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Topics for Further Study

(Novels for Students)

  • Read three of Fitzgerald's short stories dealing with the Jazz Age and compare and contrast these to The Great Gatsby. Suggested stories are: "The Rich Boy," "The Diamond as Big as the Ritz," and "Absolution." Investigate the role of religion and material well-being in Fitzgerald's fiction, based on his life.
  • It is said that Fitzgerald's life mirrored the life of America during the decades of the 1920s and 1930s. Chart the decline and growth of America's economy during this time and draw parallels between them and Fitzgerald's life during those particular periods.
  • Much has been written of the American expatriate writers in Paris. Read a book by or about these authors, such as A Charmed Circle or The Sun Also Rises and define the characteristics of these expatriates, their attitudes to events in the U.S. and Europe, and their choice of lifestyle. Include Fitzgerald's trips to Paris and the Riviera in your observations.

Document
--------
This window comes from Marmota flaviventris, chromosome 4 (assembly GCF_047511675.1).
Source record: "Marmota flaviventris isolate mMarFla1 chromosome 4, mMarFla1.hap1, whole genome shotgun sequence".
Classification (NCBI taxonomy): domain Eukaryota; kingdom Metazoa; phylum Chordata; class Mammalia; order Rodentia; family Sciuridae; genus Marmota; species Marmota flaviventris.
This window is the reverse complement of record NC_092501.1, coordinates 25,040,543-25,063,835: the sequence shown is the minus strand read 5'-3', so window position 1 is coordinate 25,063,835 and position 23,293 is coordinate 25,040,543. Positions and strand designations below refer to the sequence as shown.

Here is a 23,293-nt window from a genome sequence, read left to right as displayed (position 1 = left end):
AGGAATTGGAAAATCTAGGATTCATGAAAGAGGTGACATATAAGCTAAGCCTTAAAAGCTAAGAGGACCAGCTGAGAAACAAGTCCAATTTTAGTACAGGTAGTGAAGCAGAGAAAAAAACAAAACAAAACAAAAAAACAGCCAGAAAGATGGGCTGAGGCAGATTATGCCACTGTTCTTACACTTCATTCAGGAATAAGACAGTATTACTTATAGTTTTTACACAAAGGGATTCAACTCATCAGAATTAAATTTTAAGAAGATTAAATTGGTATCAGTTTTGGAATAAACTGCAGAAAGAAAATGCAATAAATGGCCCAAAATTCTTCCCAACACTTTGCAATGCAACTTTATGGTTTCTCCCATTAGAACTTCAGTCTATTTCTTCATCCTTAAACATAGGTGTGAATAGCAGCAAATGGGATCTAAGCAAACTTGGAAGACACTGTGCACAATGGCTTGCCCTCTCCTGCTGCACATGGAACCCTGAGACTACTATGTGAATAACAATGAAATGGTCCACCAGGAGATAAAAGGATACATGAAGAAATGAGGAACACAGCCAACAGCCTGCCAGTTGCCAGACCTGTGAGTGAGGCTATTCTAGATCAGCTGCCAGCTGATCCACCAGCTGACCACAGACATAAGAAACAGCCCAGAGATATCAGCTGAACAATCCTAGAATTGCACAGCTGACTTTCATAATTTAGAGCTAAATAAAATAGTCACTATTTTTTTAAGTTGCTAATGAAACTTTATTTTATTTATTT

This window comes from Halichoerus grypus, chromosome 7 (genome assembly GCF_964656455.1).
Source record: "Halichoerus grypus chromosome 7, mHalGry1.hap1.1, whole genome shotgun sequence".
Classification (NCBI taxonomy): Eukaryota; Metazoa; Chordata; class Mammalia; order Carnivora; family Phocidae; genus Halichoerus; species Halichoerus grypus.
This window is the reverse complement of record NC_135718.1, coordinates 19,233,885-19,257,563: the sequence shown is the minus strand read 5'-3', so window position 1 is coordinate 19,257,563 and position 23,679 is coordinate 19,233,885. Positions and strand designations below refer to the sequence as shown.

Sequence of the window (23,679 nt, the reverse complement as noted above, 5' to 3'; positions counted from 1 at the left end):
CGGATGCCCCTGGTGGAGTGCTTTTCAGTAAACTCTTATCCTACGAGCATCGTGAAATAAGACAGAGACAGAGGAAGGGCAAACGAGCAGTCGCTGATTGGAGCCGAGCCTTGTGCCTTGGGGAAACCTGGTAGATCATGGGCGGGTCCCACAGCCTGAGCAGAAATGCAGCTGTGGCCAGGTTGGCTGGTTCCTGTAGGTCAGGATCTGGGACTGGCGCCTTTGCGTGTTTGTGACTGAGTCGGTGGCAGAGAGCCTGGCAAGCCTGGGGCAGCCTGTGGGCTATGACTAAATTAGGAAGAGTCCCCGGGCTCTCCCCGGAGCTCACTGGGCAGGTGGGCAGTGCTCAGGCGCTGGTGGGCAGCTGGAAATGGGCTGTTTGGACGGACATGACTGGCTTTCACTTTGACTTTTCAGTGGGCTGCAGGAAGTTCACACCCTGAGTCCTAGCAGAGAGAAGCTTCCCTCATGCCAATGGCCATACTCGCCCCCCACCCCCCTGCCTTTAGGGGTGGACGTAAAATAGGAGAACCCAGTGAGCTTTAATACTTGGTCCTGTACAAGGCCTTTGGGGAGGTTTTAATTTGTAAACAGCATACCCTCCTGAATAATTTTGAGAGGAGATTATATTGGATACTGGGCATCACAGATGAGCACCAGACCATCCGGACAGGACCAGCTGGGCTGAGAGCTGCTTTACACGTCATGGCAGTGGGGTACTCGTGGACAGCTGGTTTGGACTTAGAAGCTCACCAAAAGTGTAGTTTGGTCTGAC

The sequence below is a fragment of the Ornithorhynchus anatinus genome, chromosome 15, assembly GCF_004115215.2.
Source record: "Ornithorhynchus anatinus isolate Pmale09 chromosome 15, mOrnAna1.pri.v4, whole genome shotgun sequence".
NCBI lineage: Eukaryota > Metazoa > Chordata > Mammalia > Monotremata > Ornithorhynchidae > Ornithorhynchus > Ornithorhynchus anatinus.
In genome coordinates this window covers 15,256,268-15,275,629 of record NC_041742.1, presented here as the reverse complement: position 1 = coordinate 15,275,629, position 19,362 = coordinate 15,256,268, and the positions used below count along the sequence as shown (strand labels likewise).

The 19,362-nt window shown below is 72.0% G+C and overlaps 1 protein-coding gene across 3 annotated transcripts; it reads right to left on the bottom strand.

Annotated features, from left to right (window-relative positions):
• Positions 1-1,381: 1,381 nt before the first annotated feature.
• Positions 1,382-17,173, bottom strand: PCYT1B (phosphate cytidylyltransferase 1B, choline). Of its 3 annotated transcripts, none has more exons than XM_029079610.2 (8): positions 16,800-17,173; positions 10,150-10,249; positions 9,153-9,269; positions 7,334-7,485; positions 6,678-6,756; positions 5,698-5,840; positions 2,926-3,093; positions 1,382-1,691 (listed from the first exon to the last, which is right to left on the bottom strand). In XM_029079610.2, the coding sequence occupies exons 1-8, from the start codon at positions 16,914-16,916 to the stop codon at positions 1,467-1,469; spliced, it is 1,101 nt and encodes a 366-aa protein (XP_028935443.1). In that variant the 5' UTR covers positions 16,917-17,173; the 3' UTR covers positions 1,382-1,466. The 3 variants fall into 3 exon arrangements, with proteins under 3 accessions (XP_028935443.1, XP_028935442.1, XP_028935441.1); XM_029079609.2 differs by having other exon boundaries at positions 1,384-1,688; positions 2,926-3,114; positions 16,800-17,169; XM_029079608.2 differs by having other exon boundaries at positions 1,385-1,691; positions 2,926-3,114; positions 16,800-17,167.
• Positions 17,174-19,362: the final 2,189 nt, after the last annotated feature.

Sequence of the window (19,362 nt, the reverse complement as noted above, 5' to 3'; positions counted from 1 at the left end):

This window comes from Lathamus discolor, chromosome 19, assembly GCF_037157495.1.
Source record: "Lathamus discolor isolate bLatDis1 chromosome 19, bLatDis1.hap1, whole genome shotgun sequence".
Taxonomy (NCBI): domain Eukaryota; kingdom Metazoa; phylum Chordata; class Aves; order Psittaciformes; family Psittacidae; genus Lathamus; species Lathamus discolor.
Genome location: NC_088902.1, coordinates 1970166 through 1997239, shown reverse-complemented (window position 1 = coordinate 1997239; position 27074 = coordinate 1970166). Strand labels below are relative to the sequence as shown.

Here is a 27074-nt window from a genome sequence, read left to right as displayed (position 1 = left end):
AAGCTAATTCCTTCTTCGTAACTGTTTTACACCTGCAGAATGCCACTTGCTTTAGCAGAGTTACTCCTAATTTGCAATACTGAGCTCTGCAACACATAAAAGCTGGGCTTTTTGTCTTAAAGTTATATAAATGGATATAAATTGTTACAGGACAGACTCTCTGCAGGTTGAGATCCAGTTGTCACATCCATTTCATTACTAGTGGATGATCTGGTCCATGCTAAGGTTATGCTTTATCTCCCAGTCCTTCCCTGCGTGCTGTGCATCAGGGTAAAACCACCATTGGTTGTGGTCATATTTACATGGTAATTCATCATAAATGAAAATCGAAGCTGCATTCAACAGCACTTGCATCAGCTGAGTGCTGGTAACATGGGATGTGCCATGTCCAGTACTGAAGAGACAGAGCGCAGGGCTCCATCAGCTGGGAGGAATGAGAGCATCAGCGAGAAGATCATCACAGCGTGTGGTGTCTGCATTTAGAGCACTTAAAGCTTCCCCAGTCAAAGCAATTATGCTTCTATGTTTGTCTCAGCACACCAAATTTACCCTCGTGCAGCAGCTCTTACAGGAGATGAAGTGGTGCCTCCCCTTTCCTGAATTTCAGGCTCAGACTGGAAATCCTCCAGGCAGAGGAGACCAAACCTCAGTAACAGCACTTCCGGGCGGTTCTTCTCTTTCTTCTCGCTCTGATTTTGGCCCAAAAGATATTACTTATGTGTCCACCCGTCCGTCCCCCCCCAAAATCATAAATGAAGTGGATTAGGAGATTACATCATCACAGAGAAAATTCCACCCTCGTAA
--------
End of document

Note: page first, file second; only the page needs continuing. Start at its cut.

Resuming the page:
• Conservative v. liberal elements in society create specific legislation designed to protect the interests of all citizens. Prohibition was one example of the U.S. goverment's attempts to appease those who opposed the overabundance of liquor in the society. What are other examples of this in the field of education in the 1920s? Demonstrate how the conservative/liberal elements operated in other countries at that time.
  • Examine the Dadaist art movement in Europe—as demonstrated in the works of Marcel Duchamps—and compare its tenets and manifestations to the New York adaptation of this popular art form. Note the philosophy behind this movement and relate it to the Wasteland motif in The Great Gatsby.
  • Relate the tales of Bonnie and Clyde's shooting spree, Al Capone's underworld activities, and other major scandals of the times. Examine why gangsterism and crime were romanticized in the Twenties, and why they are romanticized today as well.